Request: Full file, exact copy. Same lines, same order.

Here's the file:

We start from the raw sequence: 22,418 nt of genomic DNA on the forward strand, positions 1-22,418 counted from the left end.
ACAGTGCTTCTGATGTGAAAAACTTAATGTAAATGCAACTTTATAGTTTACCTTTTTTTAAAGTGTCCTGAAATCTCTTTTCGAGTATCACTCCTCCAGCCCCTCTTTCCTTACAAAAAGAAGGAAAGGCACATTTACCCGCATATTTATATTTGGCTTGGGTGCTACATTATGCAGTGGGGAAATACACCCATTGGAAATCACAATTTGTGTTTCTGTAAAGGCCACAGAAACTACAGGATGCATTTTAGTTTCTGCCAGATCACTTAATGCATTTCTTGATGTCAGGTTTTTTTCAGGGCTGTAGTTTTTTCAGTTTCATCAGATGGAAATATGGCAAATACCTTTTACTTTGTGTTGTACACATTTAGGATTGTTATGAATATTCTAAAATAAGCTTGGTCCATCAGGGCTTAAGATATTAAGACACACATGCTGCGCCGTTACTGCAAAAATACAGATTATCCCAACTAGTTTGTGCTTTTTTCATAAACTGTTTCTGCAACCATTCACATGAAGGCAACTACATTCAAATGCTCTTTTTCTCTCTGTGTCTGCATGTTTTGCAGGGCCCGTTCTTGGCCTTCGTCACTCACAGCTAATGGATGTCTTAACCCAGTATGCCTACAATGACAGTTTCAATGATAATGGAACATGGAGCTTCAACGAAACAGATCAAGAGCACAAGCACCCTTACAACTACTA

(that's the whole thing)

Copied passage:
We start from the raw sequence: 22,418 nt of genomic DNA on the forward strand, positions 1-22,418 counted from the left end.
ACAGTGCTTCTGATGTGAAAAACTTAATGTAAATGCAACTTTATAGTTTACCTTTTTTTAAAGTGTCCTGAAATCTCTTTTCGAGTATCACTCCTCCAGCCCCTCTTTCCTTACAAAAAGAAGGAAAGGCACATTTACCCGCATATTTATATTTGGCTTGGGTGCTACATTATGCAGTGGGGAAATACACCCATTGGAAATCACAATTTGTGTTTCTGTAAAGGCCACAGAAACTACAGGATGCATTTTAGTTTCTGCCAGATCACTTAATGCATTTCTTGATGTCAGGTTTTTTTCAGGGCTGTAGTTTTTTCAGTTTCATCAGATGGAAATATGGCAAATACCTTTTACTTTGTGTTGTACACATTTAGGATTGTTATGAATATTCTAAAATAAGCTTGGTCCATCAGGGCTTAAGATATTAAGACACACATGCTGCGCCGTTACTGCAAAAATACAGATTATCCCAACTAGTTTGTGCTTTTTTCATAAACTGTTTCTGCAACCATTCACATGAAGGCAACTACATTCAAATGCTCTTTTTCTCTCTGTGTCTGCATGTTTTGCAGGGCCCGTTCTTGGCCTTCGTCACTCACAGCTAATGGATGTCTTAACCCAGTATGCCTACAATGACAGTTTCAATGATAATGGAACATGGAGCTTCAACGAAACAGATCAAGAGCACAAGCACCCTTACAACTACTA